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6 Months For Wrecking Army Recruiting Station

Or more accurately, a "pat on the po-po," as an agéd relative used to say.

From the DNC’s Associated Press:

Supports of the “Saint Patrick’s Four” outside the Federal Court in the Northern District of New York in Binghamton where they were tried.

War Protester Sentenced for Trespassing

Jan 23, 11:26 AM EST

BINGHAMTON, N.Y. (AP) — A peace activist was sentenced Monday to six months in prison for splattering his own blood at a military recruiting station to protest the then-looming war in Iraq.

Daniel Burns was the first of four activists to be sentenced this week for splattering their blood onto the windows, walls, pictures and an American flag at the Army and Marine Corps recruiting station on March 17, 2003.

The so-called Saint Patrick’s Four were convicted for damaging government property and entering a military recruiting station for unlawful purposes.

U.S. District Judge Thomas McAvoy said he wasn’t punishing Burns for protesting, but for how he protested and what he did.

"The court doesn’t question your motivation," he said. "I know you didn’t go there with evil purpose in mind. You went in good conscience. But what you did clearly violated the law."

Burns, 45, was fined $250 for contempt and ordered to share payment of $958 in restitution for cleaning up the damage at the recruiting station near Ithaca.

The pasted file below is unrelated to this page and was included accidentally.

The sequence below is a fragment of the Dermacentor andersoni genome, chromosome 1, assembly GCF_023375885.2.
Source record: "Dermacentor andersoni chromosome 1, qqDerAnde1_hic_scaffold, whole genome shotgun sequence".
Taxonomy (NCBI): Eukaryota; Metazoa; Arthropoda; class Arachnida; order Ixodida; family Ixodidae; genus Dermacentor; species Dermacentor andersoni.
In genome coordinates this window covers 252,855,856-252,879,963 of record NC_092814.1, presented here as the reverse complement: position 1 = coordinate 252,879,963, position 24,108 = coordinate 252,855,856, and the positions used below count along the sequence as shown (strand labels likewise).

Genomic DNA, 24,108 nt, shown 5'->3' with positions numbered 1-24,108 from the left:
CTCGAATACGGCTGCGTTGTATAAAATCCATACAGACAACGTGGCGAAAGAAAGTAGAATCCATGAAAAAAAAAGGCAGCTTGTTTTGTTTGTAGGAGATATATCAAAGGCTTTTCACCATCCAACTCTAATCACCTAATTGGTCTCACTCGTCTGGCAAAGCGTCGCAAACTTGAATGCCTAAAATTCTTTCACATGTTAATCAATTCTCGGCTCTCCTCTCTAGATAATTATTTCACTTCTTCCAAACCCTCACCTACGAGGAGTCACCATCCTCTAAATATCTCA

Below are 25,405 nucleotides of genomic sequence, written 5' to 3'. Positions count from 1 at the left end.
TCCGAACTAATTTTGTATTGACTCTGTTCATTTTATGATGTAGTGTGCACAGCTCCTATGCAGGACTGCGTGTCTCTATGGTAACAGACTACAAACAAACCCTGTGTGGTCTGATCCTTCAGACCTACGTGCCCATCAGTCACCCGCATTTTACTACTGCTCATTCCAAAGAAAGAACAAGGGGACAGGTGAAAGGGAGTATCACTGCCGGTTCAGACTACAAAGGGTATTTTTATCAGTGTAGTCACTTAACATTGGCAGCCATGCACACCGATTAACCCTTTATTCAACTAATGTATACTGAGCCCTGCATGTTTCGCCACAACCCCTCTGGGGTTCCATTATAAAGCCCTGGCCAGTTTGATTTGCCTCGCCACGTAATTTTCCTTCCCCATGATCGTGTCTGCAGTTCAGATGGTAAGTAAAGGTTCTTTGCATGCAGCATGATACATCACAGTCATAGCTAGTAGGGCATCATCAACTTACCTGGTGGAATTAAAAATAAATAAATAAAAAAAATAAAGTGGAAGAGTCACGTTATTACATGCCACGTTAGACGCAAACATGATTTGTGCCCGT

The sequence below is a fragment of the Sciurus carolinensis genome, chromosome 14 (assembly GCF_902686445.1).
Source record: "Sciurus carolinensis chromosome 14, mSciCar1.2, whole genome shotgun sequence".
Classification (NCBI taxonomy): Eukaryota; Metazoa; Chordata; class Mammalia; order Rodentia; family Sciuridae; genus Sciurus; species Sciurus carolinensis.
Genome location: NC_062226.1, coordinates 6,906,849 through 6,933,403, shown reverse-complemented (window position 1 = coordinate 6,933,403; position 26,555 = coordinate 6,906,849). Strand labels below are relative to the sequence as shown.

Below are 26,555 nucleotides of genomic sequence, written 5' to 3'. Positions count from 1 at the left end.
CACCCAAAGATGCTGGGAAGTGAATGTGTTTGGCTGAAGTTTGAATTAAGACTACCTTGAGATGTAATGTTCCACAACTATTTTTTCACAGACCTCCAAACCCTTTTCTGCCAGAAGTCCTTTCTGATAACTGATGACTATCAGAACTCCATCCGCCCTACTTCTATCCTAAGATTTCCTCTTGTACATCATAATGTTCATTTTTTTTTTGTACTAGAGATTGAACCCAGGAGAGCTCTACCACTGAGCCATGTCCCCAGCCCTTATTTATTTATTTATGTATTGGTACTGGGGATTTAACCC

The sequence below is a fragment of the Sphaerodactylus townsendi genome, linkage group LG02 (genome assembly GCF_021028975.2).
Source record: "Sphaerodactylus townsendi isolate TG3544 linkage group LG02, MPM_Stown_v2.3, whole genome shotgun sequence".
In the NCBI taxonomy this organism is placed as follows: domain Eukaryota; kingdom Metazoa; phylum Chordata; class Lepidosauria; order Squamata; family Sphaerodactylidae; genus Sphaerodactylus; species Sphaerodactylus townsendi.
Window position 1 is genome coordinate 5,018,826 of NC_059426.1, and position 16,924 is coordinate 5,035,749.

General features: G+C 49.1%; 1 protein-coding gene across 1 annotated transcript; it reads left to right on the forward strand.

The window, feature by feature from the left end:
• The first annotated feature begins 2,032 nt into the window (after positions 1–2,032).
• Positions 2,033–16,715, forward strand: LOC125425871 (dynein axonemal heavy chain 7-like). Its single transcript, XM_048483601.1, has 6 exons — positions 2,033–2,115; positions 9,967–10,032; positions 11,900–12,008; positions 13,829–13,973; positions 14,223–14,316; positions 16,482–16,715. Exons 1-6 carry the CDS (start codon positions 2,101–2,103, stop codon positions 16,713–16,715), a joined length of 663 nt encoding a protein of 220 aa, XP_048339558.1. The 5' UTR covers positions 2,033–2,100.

The four were acquitted of the most serious charge – conspiracy to impede an officer of the United States, which carried a maximum sentence of six years in prison.


And the most serious charge brought was "impeding an officer?"

Maybe Judge McAvoy and the prosecutors should bone up on the US Code and learn some of the other laws that Daniel Burn and his merry band of bravos broke.

Such as the Espionage Act of 1917:

U.S. Espionage Act Of 1917

Title I
Section 3

Whoever, when the United States is at war, shall wilfully make or convey false reports or false statements with intent to interfere with the operation or success of the military or naval forces of the United States or to promote the success of its enemies and whoever when the United States is at war, shall wilfully cause or attempt to cause insubordination, disloyalty, mutiny, refusal of duty, in the military or naval forces of the United States, or shall wilfully obstruct the recruiting or enlistment service of the United States, to the injury of the service or of the United States, shall be punished by a fine of not more than $10,000 or imprisonment for not more than twenty years, or both.

Everyone remembers the Espionage Act of 1917, don’t they?

It’s the same law that out of control Patrick Fitzgerald is trying to wrap about "Scooter" Libby’s neck in his preposterous over-reach to justified getting a salary for the last two years.

So why isn’t this law being enforced in a situation for which it was actually written? For which it is tailor made?

Oh, that’s right. The judge is a mind-reader. He knew that Burns was acting from the highest motives.

Funny, but the Espionage Act doesn’t go into motive. It just says anyone who "willfully obstructs the recruiting or enlistment service." Which is exactly what the self-styled St. Patrick’s Day Four were doing. And what they intended to do.

Burns and his America-hating comrades should be facing twenty years rather than six months.

And just in case you ever wondered what an incestuous bunch these people are:

On August 16th, Peter DeMott and Teresa Grady, two of the defendants from the St. Patrick’s Four, met with Cindy Sheehan at Camp Casey. They discussed Cindy’s mission to meet with President Bush and the upcoming federal court case DeMott and Grady are party to.

Small world, huh?

This article was posted by Steve on Monday, January 23rd, 2006. Comments are currently closed.

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